Building Names in Singapore: Multilingualism of a Different Kind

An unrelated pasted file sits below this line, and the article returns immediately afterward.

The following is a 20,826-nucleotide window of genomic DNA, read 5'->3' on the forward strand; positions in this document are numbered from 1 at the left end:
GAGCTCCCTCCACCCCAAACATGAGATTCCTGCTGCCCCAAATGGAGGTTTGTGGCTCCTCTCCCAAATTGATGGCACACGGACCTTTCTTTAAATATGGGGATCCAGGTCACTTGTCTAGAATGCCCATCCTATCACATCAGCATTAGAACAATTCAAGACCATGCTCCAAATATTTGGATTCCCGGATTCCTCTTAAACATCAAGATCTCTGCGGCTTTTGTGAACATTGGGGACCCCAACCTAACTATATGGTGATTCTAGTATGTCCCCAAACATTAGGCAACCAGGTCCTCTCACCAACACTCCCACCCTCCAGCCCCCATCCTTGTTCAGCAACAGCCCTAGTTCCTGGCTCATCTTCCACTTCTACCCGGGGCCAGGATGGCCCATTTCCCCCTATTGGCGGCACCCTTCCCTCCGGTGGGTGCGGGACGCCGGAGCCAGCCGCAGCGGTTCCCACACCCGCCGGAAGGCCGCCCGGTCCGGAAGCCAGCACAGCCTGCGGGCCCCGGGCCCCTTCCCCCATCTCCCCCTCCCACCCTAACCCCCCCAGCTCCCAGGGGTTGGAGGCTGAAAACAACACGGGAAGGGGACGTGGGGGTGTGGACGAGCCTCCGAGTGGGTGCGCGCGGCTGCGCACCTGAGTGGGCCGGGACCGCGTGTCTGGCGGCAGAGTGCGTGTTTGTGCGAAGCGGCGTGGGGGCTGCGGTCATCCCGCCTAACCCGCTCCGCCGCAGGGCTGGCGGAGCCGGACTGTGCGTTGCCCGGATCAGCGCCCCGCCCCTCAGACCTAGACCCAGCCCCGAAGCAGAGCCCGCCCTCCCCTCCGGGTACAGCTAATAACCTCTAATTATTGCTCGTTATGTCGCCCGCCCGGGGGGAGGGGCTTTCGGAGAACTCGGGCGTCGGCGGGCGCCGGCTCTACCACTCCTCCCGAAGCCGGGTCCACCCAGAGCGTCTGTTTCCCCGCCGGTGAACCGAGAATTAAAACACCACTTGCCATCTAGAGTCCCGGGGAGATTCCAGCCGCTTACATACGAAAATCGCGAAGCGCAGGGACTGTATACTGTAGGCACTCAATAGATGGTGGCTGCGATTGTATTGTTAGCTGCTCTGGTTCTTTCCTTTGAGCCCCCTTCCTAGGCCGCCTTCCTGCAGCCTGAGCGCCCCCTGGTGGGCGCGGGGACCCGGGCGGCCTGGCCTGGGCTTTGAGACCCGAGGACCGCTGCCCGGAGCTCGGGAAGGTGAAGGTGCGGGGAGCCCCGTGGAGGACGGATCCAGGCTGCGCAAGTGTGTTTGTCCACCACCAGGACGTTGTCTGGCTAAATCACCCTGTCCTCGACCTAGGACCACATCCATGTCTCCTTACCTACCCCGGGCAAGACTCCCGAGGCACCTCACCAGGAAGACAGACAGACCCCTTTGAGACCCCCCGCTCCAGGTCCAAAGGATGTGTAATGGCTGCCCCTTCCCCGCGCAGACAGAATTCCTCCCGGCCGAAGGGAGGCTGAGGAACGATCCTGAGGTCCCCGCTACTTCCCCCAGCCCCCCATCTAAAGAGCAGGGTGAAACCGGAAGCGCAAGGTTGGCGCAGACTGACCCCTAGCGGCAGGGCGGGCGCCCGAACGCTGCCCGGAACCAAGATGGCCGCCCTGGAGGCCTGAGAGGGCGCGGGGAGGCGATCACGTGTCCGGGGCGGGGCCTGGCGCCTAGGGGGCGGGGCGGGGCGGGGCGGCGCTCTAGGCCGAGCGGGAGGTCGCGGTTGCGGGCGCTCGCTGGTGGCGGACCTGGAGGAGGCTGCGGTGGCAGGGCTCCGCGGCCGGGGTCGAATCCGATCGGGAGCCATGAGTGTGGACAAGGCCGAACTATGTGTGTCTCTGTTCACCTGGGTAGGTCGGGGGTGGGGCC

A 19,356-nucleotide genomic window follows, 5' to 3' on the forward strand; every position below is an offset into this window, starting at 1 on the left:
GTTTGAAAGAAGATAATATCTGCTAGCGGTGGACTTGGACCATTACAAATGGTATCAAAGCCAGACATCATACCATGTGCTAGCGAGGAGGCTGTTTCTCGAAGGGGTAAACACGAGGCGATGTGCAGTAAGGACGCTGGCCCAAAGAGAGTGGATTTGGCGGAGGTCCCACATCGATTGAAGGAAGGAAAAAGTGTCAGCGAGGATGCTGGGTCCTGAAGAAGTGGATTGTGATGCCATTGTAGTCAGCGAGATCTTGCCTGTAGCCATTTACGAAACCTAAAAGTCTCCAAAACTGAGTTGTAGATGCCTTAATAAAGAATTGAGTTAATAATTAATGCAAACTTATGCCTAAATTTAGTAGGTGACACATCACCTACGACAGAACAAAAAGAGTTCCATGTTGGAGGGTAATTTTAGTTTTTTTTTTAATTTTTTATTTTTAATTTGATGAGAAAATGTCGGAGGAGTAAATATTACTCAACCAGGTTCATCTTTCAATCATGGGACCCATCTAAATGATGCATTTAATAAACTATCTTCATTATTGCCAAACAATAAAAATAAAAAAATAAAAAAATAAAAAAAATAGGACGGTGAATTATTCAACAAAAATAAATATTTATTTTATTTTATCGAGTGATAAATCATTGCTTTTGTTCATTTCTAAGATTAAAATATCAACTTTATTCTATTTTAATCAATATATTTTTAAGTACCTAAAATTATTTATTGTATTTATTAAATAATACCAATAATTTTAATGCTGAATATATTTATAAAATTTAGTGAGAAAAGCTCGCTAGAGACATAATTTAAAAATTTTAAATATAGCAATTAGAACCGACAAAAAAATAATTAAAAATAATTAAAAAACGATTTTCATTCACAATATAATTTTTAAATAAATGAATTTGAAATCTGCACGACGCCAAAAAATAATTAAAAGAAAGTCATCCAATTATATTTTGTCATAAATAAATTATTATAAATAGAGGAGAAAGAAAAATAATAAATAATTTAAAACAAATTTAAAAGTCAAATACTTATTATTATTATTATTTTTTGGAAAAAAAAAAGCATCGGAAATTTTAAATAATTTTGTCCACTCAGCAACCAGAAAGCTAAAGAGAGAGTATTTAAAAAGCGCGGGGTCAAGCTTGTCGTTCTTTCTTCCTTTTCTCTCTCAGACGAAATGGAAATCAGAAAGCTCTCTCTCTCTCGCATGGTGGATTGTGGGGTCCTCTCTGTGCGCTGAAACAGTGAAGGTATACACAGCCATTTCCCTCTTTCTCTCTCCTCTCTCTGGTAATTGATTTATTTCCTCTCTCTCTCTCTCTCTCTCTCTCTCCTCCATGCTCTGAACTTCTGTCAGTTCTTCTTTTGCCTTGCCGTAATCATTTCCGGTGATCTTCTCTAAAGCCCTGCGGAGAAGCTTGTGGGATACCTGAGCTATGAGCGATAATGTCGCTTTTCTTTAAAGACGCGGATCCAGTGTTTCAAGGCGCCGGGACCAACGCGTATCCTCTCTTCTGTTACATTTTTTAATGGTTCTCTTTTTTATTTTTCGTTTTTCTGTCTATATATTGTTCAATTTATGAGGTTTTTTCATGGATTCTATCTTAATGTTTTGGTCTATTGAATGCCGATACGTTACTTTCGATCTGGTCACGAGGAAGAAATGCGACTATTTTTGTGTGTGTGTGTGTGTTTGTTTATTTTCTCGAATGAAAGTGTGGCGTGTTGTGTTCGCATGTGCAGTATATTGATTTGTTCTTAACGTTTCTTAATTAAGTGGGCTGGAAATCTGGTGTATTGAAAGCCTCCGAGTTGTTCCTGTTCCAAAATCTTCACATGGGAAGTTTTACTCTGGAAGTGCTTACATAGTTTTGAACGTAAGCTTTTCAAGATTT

There has been much discussion about the ideological or political underpinnings of toponyms, e.g., Faraco and Murphy (1997) on Spain, Cohen and Kliot (1992) on the Israeli administered territories, Nash (1999) on the Irish Republic or Yeo (1992, 1996) on Singapore. The Israeli, Irish and Singaporean examples are different from the Spanish one in that the struggle is also expressed linguistically through the form of the names chosen. Yeo (1996) notes the preference for street names based on the Malay language in the 1960s as an expression of Singaporean political independence. In this paper, I examine the names given to residential buildings (condominiums) in Singapore: what kinds of names are used and the reasons for any patterns discerned. While street names are usually tightly controlled by municipal boards, building names are usually given freer rein, although they would still need governmental approval. Building names would therefore reflect the attitudes of the commercially powerful rather than those of the politically powerful. In the context of the Singaporean state ideology of multilingualism (Singapore has four official languages: English, Malay, Mandarin Chinese and Tamil) and multiracialism (and therefore multiculturalism), it might therefore be expected that the multilingual nature of the community might also be expressed in the building names accorded. The official languages are clearly not equal based on their degree of representation. Also of note is the presence of languages such as French and Spanish which do not form a part of the normal linguistic repertoire of a Singaporean.